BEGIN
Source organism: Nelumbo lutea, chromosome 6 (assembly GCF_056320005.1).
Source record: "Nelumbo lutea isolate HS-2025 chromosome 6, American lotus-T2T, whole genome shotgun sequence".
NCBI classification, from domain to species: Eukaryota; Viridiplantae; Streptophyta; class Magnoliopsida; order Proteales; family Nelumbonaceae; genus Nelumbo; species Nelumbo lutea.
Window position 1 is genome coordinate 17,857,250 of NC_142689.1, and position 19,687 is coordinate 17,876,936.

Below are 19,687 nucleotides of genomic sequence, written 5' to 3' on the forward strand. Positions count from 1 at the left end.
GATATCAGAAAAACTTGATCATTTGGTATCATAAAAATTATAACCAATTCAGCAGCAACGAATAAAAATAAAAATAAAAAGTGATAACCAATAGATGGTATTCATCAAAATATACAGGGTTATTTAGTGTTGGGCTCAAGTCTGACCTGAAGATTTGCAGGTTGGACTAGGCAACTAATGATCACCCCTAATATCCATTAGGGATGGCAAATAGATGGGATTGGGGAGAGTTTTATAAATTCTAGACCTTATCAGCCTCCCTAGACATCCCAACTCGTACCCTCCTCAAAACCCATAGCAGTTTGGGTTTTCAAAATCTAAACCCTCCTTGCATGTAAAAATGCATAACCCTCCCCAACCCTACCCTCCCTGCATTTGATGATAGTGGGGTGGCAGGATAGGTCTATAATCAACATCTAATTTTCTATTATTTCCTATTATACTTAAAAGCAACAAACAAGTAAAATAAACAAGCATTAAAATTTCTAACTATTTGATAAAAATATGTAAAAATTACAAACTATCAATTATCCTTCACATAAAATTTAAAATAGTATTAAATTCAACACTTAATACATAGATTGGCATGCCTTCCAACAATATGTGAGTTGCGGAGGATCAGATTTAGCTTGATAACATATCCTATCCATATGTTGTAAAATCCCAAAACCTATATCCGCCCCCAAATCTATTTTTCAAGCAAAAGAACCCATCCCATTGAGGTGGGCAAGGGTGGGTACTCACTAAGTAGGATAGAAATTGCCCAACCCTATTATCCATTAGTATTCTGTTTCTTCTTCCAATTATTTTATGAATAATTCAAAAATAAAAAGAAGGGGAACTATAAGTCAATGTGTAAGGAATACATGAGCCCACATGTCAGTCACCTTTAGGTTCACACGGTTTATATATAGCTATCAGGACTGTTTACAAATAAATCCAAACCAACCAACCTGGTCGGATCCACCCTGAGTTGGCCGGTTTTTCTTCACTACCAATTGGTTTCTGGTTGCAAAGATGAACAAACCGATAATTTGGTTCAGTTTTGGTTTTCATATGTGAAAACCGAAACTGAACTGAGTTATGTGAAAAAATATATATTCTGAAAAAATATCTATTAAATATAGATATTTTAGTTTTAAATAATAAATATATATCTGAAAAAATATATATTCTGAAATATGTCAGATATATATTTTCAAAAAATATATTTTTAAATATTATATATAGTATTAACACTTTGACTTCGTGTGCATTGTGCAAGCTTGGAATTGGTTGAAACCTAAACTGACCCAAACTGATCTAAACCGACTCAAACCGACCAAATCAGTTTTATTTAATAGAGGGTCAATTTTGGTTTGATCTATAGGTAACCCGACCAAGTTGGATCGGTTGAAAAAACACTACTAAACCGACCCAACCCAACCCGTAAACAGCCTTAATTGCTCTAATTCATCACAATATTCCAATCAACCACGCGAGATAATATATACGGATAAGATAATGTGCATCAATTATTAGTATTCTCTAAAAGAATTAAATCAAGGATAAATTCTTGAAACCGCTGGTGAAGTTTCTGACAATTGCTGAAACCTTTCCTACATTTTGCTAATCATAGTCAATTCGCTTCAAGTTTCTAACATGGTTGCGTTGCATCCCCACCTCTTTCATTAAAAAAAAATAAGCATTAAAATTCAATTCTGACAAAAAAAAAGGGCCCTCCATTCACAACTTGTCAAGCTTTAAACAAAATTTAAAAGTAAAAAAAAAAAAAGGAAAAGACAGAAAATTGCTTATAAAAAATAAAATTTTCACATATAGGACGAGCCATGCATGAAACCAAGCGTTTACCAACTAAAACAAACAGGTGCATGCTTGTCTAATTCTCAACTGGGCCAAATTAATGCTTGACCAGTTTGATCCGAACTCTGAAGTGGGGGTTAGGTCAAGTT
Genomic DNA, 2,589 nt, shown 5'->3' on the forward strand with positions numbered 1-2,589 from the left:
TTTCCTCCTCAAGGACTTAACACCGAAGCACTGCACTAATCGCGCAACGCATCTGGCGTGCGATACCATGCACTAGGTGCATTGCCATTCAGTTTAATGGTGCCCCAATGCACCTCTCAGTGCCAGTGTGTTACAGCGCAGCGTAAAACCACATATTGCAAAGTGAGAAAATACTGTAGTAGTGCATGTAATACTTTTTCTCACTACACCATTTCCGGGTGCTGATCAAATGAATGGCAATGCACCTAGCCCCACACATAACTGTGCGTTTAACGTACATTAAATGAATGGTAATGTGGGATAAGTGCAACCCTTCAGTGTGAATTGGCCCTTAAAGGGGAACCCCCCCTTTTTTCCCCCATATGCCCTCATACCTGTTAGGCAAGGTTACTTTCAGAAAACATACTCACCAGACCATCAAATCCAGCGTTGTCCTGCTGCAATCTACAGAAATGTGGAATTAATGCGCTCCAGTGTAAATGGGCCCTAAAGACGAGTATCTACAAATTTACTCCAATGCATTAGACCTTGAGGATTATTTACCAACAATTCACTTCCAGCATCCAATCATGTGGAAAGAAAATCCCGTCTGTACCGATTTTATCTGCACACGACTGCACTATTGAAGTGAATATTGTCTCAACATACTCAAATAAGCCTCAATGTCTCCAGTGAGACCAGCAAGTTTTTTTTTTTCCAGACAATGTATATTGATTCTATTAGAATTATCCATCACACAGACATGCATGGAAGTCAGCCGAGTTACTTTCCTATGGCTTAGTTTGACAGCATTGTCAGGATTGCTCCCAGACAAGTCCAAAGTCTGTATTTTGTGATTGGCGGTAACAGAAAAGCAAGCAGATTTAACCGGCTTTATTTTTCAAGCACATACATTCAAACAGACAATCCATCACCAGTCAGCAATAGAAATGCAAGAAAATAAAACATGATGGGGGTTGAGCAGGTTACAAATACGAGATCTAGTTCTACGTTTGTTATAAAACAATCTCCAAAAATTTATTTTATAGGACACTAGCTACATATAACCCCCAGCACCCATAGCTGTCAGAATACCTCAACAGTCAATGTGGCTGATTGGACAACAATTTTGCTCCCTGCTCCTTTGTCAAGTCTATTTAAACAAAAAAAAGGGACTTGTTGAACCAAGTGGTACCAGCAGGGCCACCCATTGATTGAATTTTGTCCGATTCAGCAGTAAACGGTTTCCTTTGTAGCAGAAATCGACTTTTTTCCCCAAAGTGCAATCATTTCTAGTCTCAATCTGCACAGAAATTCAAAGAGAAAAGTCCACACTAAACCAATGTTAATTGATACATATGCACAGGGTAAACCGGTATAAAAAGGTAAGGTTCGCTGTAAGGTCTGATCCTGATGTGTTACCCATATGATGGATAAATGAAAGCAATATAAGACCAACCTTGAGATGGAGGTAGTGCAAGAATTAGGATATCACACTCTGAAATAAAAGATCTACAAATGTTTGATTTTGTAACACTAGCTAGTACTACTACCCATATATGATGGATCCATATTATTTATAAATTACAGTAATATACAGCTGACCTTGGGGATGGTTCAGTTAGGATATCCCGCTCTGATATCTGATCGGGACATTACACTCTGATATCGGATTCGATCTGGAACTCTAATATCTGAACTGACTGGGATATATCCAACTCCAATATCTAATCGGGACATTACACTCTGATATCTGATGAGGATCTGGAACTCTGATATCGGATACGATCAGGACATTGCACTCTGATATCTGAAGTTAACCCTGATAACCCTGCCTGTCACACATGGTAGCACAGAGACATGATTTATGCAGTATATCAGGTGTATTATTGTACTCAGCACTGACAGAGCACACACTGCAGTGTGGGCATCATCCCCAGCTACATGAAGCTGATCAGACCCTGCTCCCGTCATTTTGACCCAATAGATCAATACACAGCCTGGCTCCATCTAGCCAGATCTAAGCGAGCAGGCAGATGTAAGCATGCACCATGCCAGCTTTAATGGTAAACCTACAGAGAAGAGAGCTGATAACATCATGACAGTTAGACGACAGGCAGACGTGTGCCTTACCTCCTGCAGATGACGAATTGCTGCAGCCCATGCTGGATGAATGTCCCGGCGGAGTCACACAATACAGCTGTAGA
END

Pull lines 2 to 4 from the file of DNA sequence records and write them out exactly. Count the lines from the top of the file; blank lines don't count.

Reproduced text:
Source record: "Nelumbo lutea isolate HS-2025 chromosome 6, American lotus-T2T, whole genome shotgun sequence".
NCBI classification, from domain to species: Eukaryota; Viridiplantae; Streptophyta; class Magnoliopsida; order Proteales; family Nelumbonaceae; genus Nelumbo; species Nelumbo lutea.
Window position 1 is genome coordinate 17,857,250 of NC_142689.1, and position 19,687 is coordinate 17,876,936.